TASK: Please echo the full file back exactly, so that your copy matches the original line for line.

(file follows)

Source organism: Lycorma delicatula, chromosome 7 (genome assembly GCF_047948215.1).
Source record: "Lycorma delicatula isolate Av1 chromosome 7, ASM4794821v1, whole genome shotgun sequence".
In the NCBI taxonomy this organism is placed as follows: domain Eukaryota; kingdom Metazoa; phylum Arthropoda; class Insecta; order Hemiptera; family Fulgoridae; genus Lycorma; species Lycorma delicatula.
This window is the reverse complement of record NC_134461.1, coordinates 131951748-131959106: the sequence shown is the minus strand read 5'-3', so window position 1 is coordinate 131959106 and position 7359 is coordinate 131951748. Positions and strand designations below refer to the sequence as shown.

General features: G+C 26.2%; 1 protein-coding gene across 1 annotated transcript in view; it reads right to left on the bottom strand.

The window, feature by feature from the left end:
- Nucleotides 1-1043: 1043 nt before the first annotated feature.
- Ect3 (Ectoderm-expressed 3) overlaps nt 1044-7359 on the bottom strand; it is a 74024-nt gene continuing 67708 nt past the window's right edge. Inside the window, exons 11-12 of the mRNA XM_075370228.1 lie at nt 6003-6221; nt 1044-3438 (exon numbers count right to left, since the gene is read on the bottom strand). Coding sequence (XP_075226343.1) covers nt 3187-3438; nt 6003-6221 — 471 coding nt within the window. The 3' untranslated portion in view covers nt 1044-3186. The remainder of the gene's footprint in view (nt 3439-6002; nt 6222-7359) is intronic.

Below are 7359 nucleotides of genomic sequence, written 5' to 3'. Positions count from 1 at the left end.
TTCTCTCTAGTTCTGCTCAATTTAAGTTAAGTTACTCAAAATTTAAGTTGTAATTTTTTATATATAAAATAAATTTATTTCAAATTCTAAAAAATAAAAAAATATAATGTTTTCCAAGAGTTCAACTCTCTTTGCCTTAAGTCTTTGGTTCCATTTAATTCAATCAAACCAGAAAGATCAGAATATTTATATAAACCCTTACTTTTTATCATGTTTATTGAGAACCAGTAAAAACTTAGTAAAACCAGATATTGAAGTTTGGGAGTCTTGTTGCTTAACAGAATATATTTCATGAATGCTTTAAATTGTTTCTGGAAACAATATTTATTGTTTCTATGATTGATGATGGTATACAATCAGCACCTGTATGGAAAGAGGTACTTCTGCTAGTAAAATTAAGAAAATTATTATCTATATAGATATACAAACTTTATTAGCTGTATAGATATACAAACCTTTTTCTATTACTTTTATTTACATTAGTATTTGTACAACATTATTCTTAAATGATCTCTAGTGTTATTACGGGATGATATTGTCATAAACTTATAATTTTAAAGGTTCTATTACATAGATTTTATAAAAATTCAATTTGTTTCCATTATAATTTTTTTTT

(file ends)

Source organism: Lycorma delicatula, chromosome 7 (genome assembly GCF_047948215.1).
Source record: "Lycorma delicatula isolate Av1 chromosome 7, ASM4794821v1, whole genome shotgun sequence".
In the NCBI taxonomy this organism is placed as follows: domain Eukaryota; kingdom Metazoa; phylum Arthropoda; class Insecta; order Hemiptera; family Fulgoridae; genus Lycorma; species Lycorma delicatula.
This window is the reverse complement of record NC_134461.1, coordinates 131951748-131959106: the sequence shown is the minus strand read 5'-3', so window position 1 is coordinate 131959106 and position 7359 is coordinate 131951748. Positions and strand designations below refer to the sequence as shown.

General features: G+C 26.2%; 1 protein-coding gene across 1 annotated transcript in view; it reads right to left on the bottom strand.

The window, feature by feature from the left end:
- Nucleotides 1-1043: 1043 nt before the first annotated feature.
- Ect3 (Ectoderm-expressed 3) overlaps nt 1044-7359 on the bottom strand; it is a 74024-nt gene continuing 67708 nt past the window's right edge. Inside the window, exons 11-12 of the mRNA XM_075370228.1 lie at nt 6003-6221; nt 1044-3438 (exon numbers count right to left, since the gene is read on the bottom strand). Coding sequence (XP_075226343.1) covers nt 3187-3438; nt 6003-6221 — 471 coding nt within the window. The 3' untranslated portion in view covers nt 1044-3186. The remainder of the gene's footprint in view (nt 3439-6002; nt 6222-7359) is intronic.

Below are 7359 nucleotides of genomic sequence, written 5' to 3'. Positions count from 1 at the left end.
TTCTCTCTAGTTCTGCTCAATTTAAGTTAAGTTACTCAAAATTTAAGTTGTAATTTTTTATATATAAAATAAATTTATTTCAAATTCTAAAAAATAAAAAAATATAATGTTTTCCAAGAGTTCAACTCTCTTTGCCTTAAGTCTTTGGTTCCATTTAATTCAATCAAACCAGAAAGATCAGAATATTTATATAAACCCTTACTTTTTATCATGTTTATTGAGAACCAGTAAAAACTTAGTAAAACCAGATATTGAAGTTTGGGAGTCTTGTTGCTTAACAGAATATATTTCATGAATGCTTTAAATTGTTTCTGGAAACAATATTTATTGTTTCTATGATTGATGATGGTATACAATCAGCACCTGTATGGAAAGAGGTACTTCTGCTAGTAAAATTAAGAAAATTATTATCTATATAGATATACAAACTTTATTAGCTGTATAGATATACAAACCTTTTTCTATTACTTTTATTTACATTAGTATTTGTACAACATTATTCTTAAATGATCTCTAGTGTTATTACGGGATGATATTGTCATAAACTTATAATTTTAAAGGTTCTATTACATAGATTTTATAAAAATTCAATTTGTTTCCATTATAATTTTTTTTT